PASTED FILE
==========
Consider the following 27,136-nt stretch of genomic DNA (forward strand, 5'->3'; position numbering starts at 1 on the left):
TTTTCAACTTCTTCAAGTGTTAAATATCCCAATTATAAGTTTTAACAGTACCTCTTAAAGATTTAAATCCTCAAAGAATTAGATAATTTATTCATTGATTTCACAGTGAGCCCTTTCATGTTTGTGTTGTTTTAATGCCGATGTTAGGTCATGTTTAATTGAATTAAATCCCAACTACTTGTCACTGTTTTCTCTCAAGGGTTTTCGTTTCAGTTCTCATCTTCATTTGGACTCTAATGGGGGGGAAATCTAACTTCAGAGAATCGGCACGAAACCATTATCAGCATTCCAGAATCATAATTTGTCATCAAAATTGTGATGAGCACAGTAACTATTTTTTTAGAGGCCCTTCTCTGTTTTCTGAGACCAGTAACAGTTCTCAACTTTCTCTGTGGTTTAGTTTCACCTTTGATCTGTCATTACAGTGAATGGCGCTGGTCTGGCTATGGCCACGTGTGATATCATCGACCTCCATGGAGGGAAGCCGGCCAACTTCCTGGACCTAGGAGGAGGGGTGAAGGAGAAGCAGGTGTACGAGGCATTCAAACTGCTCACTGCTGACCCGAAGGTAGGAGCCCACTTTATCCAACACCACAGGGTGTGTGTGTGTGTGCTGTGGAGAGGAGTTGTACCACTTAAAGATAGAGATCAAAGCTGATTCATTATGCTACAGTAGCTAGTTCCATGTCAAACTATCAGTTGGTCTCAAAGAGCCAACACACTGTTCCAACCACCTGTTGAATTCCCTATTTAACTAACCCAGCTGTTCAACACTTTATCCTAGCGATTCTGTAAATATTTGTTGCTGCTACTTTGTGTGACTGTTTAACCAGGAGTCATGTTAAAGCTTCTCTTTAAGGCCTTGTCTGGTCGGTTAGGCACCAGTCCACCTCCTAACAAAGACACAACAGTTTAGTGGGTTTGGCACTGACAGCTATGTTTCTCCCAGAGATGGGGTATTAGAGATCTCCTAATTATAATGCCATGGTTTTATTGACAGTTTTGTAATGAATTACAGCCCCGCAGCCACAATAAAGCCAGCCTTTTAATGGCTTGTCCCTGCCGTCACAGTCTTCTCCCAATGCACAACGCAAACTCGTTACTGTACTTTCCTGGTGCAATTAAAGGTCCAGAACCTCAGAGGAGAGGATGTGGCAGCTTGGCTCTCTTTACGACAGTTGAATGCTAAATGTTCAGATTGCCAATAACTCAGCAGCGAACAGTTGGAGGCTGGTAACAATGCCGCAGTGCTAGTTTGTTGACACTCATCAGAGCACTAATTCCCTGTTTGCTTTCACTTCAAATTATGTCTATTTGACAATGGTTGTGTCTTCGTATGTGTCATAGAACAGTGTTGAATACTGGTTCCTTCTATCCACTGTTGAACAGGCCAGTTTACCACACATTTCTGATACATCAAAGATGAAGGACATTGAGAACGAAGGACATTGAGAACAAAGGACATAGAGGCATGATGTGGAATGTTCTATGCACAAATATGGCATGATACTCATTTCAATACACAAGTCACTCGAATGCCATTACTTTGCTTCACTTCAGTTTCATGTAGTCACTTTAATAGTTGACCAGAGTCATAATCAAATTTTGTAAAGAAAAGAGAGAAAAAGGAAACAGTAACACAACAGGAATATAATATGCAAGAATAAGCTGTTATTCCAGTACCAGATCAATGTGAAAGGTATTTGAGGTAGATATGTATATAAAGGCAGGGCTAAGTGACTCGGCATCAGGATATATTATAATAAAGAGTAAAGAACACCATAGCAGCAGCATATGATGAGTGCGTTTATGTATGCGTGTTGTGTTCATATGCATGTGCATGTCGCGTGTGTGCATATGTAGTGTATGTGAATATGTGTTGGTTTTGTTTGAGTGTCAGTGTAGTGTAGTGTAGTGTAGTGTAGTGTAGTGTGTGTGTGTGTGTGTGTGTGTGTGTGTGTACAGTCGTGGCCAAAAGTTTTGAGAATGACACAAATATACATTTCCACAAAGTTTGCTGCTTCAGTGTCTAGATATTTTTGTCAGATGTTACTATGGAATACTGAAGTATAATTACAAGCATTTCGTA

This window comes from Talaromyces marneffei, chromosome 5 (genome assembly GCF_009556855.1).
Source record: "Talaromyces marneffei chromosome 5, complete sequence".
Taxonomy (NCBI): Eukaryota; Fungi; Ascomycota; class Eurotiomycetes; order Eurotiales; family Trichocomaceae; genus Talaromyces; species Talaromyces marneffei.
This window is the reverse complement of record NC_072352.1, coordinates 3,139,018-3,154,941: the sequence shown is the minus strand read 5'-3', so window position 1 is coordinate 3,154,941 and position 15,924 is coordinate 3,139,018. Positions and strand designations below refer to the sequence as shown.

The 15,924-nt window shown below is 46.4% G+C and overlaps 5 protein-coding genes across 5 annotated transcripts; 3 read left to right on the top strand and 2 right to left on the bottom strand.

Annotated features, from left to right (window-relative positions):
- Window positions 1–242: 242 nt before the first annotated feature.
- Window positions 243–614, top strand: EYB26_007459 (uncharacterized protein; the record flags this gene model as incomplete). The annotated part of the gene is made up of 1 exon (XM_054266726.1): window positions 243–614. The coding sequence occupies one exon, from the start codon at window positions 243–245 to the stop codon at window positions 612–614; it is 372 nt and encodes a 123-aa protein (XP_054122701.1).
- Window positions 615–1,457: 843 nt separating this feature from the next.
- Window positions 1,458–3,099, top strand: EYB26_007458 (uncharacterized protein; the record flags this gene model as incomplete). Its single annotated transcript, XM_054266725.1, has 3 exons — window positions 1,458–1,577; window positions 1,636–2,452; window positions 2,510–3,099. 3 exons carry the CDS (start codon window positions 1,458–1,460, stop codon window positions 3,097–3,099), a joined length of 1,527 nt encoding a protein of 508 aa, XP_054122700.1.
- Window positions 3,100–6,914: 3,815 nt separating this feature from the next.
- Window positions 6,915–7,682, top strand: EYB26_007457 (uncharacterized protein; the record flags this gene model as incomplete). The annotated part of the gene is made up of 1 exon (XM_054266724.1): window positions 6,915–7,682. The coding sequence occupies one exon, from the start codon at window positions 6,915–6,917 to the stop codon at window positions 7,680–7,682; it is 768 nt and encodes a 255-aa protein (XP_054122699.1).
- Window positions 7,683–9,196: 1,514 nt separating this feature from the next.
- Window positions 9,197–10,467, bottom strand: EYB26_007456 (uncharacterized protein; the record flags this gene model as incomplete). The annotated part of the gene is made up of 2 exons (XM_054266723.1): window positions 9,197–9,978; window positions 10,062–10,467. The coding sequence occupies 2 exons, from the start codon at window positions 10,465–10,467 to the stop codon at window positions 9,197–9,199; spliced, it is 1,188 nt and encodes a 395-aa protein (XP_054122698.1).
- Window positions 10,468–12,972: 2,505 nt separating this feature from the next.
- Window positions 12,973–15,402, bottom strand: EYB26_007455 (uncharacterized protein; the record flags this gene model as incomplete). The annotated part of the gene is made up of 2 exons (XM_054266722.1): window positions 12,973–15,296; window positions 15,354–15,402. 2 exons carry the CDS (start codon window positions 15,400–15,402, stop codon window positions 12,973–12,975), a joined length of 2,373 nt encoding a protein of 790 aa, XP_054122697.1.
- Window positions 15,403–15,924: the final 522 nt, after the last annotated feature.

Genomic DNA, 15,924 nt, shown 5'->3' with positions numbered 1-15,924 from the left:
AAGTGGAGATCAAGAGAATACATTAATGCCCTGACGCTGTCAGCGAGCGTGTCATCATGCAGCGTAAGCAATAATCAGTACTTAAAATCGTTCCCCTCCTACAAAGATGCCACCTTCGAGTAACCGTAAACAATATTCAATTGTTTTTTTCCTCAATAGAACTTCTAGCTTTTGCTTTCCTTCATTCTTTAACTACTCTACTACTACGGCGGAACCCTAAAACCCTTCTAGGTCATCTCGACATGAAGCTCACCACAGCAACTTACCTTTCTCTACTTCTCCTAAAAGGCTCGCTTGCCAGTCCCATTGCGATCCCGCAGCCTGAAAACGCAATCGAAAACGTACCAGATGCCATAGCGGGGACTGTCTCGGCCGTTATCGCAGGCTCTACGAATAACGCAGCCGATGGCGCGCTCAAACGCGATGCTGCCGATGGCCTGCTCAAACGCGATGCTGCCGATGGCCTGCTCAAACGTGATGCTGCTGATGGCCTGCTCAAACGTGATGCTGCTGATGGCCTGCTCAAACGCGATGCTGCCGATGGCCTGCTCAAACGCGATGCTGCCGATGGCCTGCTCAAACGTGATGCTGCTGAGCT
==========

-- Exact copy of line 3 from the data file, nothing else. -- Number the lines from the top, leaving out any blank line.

This window comes from Talaromyces marneffei, chromosome 5 (genome assembly GCF_009556855.1).